Augustine and the renewal of culture

Pope John Paul II continues with the study of the lessons from the conversion of Augustine: an error that also bore down upon the young Augustine, in addition to the skewed relation of faith and reason, is the “supposed contrast between Christ and the Church, with the consequent conviction that it was necessary to abandon the Church in order to belong more fully to Christ.” Augustine returned to the Church of Monica and Ambrose; he discovered the Christ of faith, authoritative and saving faith. His quest for integrity and wisdom found its home truth. Nothing falls outside of the authoritative and saving faith. How could it? Why would it? John Paul II adroitly notes that the “faith-reason” relation and its variant faith-culture relation gets folded within the Christ-Church relation.

One may rightly say that the summit of the theological thinking of the Bishop of Hippo is Christ and the Church; indeed, one could add that this is the summit of his philosophy too, in that he rebukes the philosophers for having done philosophy “without the man Christ.” The Church is inseparable from Christ. From the time of his conversion onwards, he recognized and accepted with joy and gratitude the law of providence which has established in Christ and in the Church “the entire summit of authority and the light of reason in that one saving name and in his one Church, recreating and reforming the human race.”

Curiously we notice he says that the theology of the Church is the summit of his theology and his philosophy. Why philosophy? Would not philosophy stop well short of ecclesiology? Don’t we have a hopeless mixing and confusion of disciplines?  Not so, for this reason — what happens when one philosophizes “without the man Christ.” We learn in Redemptor hominis that Christ reveals man to man himself and makes his supreme calling clear. Ethics is rather hopeless without this horizon. And in Fides et ratio he says that without the cross the mystery of suffering remains impenetrable. So yes, if Christ and the Church are inseparable, and philosophy must include the wisdom and life of “the man Christ” — it follows — philosophy must be brought to the summit along with theology.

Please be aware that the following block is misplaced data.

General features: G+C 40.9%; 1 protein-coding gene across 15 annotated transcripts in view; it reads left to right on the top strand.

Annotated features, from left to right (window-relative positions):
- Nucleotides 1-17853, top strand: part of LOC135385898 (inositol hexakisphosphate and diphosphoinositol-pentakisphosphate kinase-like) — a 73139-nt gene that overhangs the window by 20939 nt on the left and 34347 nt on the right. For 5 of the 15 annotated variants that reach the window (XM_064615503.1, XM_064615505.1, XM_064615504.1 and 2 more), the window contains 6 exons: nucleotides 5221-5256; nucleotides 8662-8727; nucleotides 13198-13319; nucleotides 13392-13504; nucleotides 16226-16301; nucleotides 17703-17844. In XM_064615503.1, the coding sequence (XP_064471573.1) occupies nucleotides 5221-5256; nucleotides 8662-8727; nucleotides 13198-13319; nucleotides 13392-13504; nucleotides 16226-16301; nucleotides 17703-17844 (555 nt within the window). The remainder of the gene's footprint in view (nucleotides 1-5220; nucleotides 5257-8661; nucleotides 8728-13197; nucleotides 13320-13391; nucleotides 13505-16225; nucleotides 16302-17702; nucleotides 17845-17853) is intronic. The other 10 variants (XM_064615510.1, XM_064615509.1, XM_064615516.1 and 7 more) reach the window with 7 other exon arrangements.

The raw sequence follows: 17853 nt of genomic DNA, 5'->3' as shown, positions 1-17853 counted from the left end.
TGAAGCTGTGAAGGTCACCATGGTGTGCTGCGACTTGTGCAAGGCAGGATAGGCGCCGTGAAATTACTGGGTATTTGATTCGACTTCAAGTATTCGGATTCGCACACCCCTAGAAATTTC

At the summit we find “Authority” and the “light of reason.” An analogy may be this — an oxygen enriched atmosphere will make a flame burn with brighter intensity. The flame of reason must still be reason, but it will reach a greater intensity of insight and vigor of reason.

And lastly, at this summit we find the springs of renewal of culture — the authentic “recreating and reforming” of the human race. The philosophers have dreamed utopian dreams of such recreation and reformation — Plato’s philosopher king, Aristotle’s civic education or divine contemplation, Cartesian dreams of mastery of nature through reason, Marxian transformation to a classless society, Nietzsche and the use and abuse of history, Rousseau’s legislator, Dewey and democratic reformations. John Paul II looks back to the most authentic voice of cultural renewal, in realistic possibilities and limits — Augustine. We must learn his “rebuke of the philosophers for having done philosophy ‘without the man Christ.'”

Redemptor hominis and Fides et ratio offer us a clear vision for renewal for the new millenium..

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